The question of the future role of religion in the West is far too important to leave to the fanatics or to atheist fundamentalists. (Alister and Joanna McGrath, “The Dawkins Delusion?” p.83)
The dark and aggressive tone of the new atheism critique of religion suggests that fanaticism may not be limited to the ranks of those who defend religion. (Alister McGrath, “Mere Theology,” p. 124)
It has been observed that a fanatic “is someone who feels more strongly about something than I do.” Thus we may hear or say something akin to, “Well, sure, I like sports but that guy’s a fanatic…I would never wear face-paint at a preseason game!”
But most often, when we hear or read the terms fanatic and fundamentalist, we envision folks who are overly zealous but not overly thoughtful in regards to their beliefs—particularly if those beliefs are religious in nature.
Even so, it is becoming increasingly clear that atheist fundamentalism is every bit as unthinking, intolerant, aggressive, and fanatical as the religious variety.
We do not wish to reply in kind to the aggressive and sometimes vitriolic attacks on faith that are found in some of today’s “new atheism” which is often quite fundamentalist (to use a word they love to level at us) in its dogmatic unbelief and which is sometimes remarkably intolerant of those who are, as they would say, so silly and naïve as to “still” believe nowadays. (David J. Randall, “Why I Am Not An Atheist,” p. 9)
Atheist fundamentalists are irrationally hostile towards the Christian faith. But what would happen if Richard Dawkins and his ilk were to successfully rid the world of Christianity?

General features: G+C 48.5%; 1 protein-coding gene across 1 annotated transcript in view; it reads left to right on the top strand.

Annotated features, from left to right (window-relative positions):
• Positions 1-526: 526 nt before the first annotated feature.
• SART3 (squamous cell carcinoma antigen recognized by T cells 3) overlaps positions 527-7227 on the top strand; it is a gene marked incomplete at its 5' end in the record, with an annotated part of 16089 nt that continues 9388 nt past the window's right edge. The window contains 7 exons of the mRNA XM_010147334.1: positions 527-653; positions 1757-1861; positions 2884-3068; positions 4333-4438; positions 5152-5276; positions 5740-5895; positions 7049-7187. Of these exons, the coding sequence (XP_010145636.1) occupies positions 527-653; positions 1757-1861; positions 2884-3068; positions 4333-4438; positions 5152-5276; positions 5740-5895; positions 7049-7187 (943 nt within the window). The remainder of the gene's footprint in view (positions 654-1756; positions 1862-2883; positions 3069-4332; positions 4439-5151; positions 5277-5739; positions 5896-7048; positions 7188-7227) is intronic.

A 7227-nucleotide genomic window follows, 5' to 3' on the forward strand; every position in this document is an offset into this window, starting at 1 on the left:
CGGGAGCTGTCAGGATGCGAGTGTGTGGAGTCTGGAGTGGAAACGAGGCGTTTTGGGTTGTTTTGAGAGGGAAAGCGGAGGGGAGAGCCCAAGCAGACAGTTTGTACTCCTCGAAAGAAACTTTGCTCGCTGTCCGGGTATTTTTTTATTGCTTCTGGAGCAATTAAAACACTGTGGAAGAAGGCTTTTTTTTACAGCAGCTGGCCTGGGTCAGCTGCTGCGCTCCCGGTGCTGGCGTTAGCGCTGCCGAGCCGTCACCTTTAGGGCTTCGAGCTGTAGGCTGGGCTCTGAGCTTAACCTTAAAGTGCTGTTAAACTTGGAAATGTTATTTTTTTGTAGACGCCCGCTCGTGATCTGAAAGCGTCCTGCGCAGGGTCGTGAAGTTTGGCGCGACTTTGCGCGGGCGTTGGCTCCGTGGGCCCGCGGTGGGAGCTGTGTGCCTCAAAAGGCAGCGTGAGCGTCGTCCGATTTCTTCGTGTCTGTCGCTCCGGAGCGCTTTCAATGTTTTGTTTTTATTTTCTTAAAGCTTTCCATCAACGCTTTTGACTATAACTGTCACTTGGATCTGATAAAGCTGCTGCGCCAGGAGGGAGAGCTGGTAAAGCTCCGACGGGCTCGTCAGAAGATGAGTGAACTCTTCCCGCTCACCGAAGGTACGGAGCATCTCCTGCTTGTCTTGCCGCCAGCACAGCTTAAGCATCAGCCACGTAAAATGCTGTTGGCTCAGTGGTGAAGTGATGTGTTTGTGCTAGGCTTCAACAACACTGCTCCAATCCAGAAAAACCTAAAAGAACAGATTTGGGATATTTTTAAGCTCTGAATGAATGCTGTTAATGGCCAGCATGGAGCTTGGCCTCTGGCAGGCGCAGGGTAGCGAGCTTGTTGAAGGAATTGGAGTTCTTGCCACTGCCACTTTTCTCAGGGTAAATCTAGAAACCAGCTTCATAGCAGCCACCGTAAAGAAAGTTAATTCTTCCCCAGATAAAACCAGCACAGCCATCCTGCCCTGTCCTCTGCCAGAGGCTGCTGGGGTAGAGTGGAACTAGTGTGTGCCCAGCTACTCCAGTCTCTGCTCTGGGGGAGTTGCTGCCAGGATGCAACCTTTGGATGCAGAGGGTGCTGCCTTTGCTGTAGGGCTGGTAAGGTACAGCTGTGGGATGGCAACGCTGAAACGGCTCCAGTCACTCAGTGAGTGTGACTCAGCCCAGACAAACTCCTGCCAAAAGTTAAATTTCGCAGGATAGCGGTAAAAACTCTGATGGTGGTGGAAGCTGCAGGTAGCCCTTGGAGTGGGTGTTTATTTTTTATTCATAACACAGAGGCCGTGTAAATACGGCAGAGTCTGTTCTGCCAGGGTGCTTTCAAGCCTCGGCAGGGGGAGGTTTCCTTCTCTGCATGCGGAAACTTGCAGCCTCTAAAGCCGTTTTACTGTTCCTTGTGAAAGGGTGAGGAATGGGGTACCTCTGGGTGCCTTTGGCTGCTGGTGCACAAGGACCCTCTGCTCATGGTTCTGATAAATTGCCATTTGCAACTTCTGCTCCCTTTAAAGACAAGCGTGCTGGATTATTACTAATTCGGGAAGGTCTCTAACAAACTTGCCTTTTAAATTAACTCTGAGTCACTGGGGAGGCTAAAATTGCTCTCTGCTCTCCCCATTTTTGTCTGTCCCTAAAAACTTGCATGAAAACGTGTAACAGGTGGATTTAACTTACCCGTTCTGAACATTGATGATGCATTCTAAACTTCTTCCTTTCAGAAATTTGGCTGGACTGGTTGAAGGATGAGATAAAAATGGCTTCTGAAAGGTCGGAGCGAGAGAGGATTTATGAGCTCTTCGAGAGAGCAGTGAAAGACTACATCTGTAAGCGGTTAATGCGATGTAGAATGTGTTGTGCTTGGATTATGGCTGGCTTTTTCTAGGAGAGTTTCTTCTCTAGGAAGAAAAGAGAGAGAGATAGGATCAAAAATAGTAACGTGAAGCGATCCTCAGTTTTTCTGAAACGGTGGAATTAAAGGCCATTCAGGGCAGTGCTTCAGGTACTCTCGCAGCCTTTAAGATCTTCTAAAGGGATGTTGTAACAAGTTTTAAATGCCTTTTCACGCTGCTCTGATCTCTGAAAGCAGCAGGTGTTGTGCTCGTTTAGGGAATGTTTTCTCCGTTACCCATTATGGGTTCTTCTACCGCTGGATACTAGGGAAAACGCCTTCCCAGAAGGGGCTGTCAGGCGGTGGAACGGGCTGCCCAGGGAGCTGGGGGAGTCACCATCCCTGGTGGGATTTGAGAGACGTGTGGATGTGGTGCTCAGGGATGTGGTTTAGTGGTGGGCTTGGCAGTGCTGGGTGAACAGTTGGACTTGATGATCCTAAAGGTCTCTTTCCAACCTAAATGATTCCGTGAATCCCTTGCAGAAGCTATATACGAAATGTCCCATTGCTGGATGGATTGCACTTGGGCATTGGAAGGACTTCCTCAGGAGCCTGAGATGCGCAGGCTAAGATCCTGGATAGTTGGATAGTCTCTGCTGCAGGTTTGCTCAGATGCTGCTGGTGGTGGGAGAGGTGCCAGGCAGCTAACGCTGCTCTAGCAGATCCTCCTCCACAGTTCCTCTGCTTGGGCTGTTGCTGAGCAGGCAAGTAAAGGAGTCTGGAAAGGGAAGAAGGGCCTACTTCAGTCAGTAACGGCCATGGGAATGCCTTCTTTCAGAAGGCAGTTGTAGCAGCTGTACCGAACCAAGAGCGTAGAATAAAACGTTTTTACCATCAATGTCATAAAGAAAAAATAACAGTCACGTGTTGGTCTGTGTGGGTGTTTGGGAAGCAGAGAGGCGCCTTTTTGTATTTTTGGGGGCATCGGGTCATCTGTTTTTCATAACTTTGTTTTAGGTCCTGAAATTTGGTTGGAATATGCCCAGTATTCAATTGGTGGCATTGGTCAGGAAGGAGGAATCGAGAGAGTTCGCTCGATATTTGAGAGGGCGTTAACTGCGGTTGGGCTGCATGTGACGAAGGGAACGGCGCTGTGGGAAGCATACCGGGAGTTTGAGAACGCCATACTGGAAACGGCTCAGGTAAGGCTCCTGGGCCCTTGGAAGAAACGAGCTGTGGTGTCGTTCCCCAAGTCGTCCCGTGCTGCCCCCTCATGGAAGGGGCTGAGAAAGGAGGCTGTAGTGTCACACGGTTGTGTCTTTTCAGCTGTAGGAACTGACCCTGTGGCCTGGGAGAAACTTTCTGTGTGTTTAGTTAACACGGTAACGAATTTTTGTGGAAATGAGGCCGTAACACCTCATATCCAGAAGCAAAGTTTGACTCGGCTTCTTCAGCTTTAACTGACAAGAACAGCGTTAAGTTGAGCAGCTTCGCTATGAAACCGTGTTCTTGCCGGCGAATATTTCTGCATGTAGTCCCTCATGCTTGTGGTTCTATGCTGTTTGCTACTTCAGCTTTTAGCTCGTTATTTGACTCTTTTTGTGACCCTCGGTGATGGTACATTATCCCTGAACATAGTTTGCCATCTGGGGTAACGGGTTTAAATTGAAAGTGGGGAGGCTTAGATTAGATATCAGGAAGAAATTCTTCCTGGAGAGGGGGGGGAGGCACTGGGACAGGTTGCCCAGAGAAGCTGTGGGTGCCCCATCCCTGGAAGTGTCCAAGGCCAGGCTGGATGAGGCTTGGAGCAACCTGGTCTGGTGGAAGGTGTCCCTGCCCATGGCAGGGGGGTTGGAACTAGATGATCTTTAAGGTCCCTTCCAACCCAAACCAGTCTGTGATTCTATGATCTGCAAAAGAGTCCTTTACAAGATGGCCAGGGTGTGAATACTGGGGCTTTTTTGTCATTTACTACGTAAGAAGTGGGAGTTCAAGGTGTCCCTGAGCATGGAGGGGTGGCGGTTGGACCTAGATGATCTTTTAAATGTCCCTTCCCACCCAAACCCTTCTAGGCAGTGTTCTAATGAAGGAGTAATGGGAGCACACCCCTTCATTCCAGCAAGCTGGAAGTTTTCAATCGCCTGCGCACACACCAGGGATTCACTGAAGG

Would an irreligious world enjoy a golden age of atheist utopia? Hardly! Nevertheless, despite the evidence, this is certainly what atheist fundamentalists dream of or…Imagine. Atheist fundamentalists (you may say they are dreamers) habitually ignore the undeniable facts of history.
In one of his more bizarre creedal statements as an atheist, Dawkins insists that there is “not the smallest evidence” that atheism systematically influences people to do bad things. This is an astonishing, naïve and somewhat sad statement. Dawkins is clearly . . . disconnected from the real and brutal world of the twentieth century. . . . He has a fervent, unquestioning faith in the universal goodness of atheism which he refuses to subject to critical examination. (Alister McGrath, “Mere Theology,” p. p. 130, 131)
Fundamentalisms are often dangerous—atheist fundamentalism is no exception. When religious convictions are gotten rid of, other convictions become transcendent and take their place. And when one thinks about it—whether one loses one’s head to Allah or to liberty—one is just as dead.